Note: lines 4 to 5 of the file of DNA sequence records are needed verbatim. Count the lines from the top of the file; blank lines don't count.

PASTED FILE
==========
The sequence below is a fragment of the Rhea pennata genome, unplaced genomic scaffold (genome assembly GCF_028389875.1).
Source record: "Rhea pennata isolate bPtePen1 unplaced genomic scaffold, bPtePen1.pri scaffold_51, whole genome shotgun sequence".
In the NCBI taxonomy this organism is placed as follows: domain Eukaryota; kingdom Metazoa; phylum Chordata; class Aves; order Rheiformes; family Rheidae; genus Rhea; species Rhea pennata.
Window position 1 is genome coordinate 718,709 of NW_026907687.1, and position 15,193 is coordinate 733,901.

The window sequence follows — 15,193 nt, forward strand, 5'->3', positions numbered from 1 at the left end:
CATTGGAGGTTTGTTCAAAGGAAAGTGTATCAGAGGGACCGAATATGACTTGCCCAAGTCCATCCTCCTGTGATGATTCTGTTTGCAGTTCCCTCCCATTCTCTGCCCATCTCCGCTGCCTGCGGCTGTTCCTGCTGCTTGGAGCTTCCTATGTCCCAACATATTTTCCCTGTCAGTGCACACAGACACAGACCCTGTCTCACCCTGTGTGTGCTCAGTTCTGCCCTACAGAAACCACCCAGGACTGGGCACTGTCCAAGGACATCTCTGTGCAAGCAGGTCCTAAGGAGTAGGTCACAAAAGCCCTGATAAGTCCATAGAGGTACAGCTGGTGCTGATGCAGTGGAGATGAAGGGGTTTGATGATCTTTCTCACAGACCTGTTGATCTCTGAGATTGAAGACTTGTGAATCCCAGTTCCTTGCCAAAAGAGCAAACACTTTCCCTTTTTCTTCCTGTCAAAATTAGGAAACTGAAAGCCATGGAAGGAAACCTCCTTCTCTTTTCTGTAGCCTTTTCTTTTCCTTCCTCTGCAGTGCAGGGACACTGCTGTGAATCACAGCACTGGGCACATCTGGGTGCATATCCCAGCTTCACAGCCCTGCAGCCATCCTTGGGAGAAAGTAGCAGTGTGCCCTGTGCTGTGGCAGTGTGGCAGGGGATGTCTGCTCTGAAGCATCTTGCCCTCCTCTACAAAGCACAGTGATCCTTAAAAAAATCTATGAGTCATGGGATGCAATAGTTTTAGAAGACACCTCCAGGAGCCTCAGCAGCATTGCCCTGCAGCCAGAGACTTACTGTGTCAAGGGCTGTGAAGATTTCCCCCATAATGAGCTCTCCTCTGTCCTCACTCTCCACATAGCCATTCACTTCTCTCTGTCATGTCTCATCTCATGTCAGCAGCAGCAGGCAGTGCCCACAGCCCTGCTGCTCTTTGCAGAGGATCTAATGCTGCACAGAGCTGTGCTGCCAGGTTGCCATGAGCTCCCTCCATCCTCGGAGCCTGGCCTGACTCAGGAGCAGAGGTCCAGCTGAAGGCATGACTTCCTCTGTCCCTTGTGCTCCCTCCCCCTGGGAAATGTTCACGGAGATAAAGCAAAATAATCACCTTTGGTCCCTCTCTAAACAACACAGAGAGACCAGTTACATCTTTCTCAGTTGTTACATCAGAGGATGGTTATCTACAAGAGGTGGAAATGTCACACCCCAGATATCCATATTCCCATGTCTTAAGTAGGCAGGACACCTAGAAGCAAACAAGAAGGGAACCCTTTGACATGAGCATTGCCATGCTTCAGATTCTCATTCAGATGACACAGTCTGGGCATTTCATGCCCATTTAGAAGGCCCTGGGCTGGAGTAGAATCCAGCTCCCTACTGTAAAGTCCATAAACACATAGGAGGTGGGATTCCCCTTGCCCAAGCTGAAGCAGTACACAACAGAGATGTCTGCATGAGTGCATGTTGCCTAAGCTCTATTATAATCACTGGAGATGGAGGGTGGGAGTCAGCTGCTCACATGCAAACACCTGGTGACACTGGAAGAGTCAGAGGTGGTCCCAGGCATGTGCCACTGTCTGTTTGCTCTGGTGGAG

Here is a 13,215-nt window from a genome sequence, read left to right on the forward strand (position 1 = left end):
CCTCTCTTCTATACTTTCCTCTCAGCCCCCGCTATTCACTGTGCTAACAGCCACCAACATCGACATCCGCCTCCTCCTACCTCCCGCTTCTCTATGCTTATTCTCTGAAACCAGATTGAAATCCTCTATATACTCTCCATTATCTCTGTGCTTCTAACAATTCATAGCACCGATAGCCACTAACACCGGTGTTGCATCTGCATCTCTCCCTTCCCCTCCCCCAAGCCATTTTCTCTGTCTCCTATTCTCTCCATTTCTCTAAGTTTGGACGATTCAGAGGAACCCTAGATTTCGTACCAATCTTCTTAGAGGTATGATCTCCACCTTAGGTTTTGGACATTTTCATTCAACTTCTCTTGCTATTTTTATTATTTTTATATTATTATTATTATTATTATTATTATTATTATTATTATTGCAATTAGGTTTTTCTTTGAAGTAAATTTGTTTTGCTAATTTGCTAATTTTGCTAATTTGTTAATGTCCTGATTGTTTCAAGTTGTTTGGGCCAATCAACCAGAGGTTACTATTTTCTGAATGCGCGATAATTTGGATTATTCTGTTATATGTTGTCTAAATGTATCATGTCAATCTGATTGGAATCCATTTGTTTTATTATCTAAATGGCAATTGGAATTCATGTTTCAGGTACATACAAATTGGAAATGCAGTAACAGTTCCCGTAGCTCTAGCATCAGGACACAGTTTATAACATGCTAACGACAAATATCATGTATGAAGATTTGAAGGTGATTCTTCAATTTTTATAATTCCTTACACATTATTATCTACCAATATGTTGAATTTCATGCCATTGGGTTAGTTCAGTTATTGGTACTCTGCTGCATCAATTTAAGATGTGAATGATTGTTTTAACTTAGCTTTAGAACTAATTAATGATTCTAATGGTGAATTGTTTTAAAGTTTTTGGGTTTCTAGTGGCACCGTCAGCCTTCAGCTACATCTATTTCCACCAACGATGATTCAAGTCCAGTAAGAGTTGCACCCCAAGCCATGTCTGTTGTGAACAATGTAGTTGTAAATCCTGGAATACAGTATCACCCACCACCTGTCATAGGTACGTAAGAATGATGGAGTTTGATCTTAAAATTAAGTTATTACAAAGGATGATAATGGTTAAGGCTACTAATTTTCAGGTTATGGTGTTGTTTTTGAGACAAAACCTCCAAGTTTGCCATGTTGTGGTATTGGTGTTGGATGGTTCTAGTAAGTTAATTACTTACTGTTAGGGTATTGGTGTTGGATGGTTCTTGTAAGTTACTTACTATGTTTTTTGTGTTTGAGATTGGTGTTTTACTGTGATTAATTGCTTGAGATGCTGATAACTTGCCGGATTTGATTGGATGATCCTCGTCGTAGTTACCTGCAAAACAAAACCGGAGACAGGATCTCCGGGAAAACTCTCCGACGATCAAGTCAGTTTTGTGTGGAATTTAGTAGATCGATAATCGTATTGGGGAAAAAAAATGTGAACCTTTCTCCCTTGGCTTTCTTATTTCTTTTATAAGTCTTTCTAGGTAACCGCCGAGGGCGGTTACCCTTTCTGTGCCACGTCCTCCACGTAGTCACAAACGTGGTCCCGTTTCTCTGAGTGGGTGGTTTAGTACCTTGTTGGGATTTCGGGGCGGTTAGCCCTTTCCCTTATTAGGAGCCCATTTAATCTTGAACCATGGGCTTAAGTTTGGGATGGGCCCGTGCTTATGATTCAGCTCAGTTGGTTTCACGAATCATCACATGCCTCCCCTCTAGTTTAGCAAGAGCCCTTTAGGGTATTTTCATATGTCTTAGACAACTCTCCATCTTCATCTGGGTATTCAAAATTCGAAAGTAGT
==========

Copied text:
Window position 1 is genome coordinate 718,709 of NW_026907687.1, and position 15,193 is coordinate 733,901.

The window sequence follows — 15,193 nt, forward strand, 5'->3', positions numbered from 1 at the left end: